That night too Peter mentioned in passing that he contributed to a number of blogs, a couple of political ones, including an anti-war veterans’ group, a couple of old time left-wing cultural sites and a folk music-oriented one. Sam confessed to Markin that although he had heard the word blog he did not know what a blog was. Peter told him that one of the virtues of the Internet was that it provided space (cyberspace, a term Sam had heard of and knew what it meant) for the average citizen to speak his or her mind via setting up a website or a blog. Blogs were simply a way to put your opinions and comments out there just like newspaper Op/Ed writers or news reporters and commentators although among professional reporters the average blog and blog writers were seen as too filled with opinions and sometimes rather loose with the facts. Peter said he was perfectly willing to allow the so-called “objective” reporters state the facts but he would be damned if the blog system was not a great way to get together with others interested in your areas of interest, yeah, stuff that interested you and that other like-minded spirits might respond to. Yeah that was worth the effort.
The actual process of blog creation (as opposed to the more complex website-creation which still takes a fair amount of expertise to create) had been made fairly simple over time, just follow a few simple prompts and you are in business. Also over time what was possible to do has been updated for ease, for example linking other platforms to your site and be able to present multi-media works lashing up say your blog with YouTube or downloading photographs to add something to your presentation. Peter one afternoon after Sam had asked about his blog links showed him the most political one that he belonged to, one he had recently begun to share space with Josh Breslin, Frank Jackman and a couple of other guys that he had known since the 1960s on and who were familiar with the various social, political and cultural trends that floated out from that period.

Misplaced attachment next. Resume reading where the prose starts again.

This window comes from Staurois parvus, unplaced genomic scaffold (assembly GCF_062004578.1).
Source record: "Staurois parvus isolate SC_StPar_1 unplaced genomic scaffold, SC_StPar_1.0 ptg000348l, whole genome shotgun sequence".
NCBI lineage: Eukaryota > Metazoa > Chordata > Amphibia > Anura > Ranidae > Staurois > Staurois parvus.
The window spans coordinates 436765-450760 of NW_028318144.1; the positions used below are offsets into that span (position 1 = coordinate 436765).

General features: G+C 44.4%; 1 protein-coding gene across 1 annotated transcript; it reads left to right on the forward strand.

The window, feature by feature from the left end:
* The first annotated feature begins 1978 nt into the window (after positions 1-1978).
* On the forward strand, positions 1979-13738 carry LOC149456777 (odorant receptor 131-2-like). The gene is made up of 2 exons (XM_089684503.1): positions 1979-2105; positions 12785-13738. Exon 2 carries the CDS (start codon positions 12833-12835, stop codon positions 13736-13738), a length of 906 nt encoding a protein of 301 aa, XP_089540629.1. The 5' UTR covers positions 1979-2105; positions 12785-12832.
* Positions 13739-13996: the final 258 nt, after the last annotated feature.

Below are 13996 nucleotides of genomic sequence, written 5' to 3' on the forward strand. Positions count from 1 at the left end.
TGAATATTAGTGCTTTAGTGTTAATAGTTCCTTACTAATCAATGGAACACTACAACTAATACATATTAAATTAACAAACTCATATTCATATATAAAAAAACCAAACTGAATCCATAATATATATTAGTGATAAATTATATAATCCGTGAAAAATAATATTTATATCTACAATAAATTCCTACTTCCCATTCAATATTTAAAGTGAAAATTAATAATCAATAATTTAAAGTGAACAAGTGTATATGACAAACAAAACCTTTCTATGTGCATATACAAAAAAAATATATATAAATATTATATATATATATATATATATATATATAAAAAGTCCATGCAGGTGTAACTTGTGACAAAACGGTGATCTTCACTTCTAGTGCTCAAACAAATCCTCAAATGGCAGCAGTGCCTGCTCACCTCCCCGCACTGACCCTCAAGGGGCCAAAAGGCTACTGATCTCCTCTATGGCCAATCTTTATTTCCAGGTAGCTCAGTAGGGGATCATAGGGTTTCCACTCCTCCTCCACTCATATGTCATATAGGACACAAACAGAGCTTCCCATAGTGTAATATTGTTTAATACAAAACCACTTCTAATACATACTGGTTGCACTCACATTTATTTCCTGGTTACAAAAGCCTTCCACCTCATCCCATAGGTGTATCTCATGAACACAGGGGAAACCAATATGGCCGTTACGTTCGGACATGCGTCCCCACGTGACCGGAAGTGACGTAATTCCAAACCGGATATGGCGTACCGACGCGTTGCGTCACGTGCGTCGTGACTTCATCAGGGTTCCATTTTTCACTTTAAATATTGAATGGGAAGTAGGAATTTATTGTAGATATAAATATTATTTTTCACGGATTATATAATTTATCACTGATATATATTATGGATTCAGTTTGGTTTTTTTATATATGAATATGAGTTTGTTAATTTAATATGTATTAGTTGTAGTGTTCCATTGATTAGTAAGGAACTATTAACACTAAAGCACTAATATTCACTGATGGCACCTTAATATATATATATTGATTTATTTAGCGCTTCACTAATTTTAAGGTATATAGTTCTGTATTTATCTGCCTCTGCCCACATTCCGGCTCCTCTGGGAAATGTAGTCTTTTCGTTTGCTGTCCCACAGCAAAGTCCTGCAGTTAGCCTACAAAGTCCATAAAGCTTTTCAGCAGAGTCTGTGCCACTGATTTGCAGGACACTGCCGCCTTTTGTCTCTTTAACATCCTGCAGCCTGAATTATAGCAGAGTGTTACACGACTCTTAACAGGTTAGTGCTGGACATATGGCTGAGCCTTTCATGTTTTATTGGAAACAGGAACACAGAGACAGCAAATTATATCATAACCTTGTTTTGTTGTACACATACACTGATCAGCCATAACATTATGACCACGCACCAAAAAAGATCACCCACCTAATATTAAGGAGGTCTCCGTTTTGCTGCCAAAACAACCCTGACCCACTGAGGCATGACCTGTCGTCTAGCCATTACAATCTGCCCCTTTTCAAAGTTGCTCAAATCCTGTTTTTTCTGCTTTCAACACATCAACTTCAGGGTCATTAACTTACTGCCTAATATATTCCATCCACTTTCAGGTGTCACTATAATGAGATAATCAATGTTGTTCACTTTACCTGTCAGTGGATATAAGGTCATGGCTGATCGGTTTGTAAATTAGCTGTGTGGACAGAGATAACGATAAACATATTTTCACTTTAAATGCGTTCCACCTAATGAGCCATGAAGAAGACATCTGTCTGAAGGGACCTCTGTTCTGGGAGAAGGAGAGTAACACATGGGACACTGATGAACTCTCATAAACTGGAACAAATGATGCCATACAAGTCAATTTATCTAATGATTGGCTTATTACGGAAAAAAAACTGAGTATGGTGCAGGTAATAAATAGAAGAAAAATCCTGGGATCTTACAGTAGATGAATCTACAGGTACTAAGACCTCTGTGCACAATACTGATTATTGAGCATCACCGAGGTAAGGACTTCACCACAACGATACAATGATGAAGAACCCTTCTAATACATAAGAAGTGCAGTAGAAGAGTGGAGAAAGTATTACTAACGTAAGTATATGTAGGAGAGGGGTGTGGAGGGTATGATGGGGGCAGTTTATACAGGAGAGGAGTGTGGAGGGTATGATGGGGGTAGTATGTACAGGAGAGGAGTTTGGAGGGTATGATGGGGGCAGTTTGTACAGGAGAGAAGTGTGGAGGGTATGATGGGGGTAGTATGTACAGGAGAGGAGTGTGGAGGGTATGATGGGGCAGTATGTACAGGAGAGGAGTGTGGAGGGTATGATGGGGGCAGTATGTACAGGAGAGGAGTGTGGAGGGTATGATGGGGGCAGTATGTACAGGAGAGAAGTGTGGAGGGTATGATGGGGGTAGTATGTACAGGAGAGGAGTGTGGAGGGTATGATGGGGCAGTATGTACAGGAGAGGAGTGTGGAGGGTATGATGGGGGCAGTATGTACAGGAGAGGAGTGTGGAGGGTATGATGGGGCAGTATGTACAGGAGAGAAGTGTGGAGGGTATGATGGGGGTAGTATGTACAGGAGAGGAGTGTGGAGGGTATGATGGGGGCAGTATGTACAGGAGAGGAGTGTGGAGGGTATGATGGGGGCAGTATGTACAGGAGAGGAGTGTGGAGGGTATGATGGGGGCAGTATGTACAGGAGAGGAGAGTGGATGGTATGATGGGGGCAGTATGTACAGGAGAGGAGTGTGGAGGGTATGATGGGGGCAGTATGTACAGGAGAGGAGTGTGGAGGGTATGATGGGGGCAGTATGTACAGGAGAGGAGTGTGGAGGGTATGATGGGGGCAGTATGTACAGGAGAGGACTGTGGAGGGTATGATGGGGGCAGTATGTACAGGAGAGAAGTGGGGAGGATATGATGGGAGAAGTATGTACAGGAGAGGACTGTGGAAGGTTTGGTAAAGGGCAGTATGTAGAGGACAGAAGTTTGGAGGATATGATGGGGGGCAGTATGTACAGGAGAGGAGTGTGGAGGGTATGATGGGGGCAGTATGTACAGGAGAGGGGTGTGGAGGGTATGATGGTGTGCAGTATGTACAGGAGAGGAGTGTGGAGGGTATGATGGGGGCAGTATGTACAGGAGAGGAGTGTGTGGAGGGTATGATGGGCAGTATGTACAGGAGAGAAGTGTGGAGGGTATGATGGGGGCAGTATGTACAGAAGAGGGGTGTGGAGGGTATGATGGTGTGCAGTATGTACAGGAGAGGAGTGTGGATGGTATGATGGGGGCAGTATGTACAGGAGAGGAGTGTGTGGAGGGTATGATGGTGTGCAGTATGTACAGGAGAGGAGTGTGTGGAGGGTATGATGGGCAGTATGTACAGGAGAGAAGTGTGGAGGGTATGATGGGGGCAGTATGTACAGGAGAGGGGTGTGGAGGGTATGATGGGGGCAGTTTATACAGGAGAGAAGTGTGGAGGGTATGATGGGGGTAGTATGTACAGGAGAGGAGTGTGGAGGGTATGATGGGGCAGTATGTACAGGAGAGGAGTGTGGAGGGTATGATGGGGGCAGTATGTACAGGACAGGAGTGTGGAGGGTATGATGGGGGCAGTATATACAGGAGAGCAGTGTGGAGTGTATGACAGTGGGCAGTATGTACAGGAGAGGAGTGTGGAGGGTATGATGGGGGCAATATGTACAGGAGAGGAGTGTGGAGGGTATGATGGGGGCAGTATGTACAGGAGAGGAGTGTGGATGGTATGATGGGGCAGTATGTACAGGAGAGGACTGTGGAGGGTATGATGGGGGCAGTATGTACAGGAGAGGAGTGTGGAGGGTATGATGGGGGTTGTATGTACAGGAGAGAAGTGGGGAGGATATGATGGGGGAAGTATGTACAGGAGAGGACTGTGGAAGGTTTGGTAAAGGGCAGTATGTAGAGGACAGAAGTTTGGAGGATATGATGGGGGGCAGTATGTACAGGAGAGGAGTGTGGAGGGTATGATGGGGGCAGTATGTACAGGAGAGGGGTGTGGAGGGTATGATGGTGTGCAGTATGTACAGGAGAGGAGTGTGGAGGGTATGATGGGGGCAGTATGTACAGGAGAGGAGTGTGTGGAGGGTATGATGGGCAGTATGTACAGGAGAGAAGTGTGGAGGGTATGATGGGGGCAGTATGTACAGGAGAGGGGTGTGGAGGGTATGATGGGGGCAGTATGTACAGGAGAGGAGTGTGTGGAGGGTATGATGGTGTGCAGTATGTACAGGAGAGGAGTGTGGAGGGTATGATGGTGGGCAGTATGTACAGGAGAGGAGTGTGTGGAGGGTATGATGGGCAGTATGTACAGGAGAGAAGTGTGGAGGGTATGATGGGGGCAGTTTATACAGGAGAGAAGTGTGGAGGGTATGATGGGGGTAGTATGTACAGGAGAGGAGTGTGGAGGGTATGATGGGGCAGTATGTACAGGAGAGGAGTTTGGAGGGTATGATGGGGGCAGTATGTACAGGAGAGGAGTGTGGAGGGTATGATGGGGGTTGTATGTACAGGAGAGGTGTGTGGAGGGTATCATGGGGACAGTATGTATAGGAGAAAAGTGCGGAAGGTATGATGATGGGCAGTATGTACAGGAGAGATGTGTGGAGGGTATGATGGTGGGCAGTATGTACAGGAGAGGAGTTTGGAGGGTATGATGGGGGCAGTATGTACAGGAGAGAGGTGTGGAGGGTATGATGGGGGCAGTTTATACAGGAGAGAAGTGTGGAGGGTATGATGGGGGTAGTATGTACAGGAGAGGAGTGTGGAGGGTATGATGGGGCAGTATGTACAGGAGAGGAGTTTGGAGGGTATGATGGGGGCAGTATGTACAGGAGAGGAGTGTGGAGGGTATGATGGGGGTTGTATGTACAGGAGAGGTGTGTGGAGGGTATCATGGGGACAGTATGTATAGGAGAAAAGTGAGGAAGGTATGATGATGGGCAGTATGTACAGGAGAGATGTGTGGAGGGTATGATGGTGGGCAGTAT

Sam was amazed at the various topics that those guys tackled, stuff that he vaguely remembered hearing about but which kind of passed him by as he had delved into the struggle to build his printing shop after high school and the marriage, first marriage, house, kids and dog bites. He told Markin that as he scrolled through the site he got dizzy looking at the various titles from reviews of old time black and white movies that he remembered watching at the old Strand second run theater uptown, poetry from the “beat” generation, various political pieces on current stuff like the Middle East, the fight against war, political prisoners most of whom he had never heard of except the ones who had been Black Panthers or guys like that who were on the news after they were killed or carted off to jail, all kinds of reviews of rock and roll complete with the songs via YouTube, too many reviews of folk music that he never really cared for, books that he knew Peter read like crazy but that Sam could not remember the titles of. The guys really had put a lot of stuff together, even stuff from other sites and announcements for every conceivable left-wing oriented event in Boston or the East Coast. He decided that he would become a Follower which was nothing sinister like some cult but just that you would receive notice when something was put on the blog.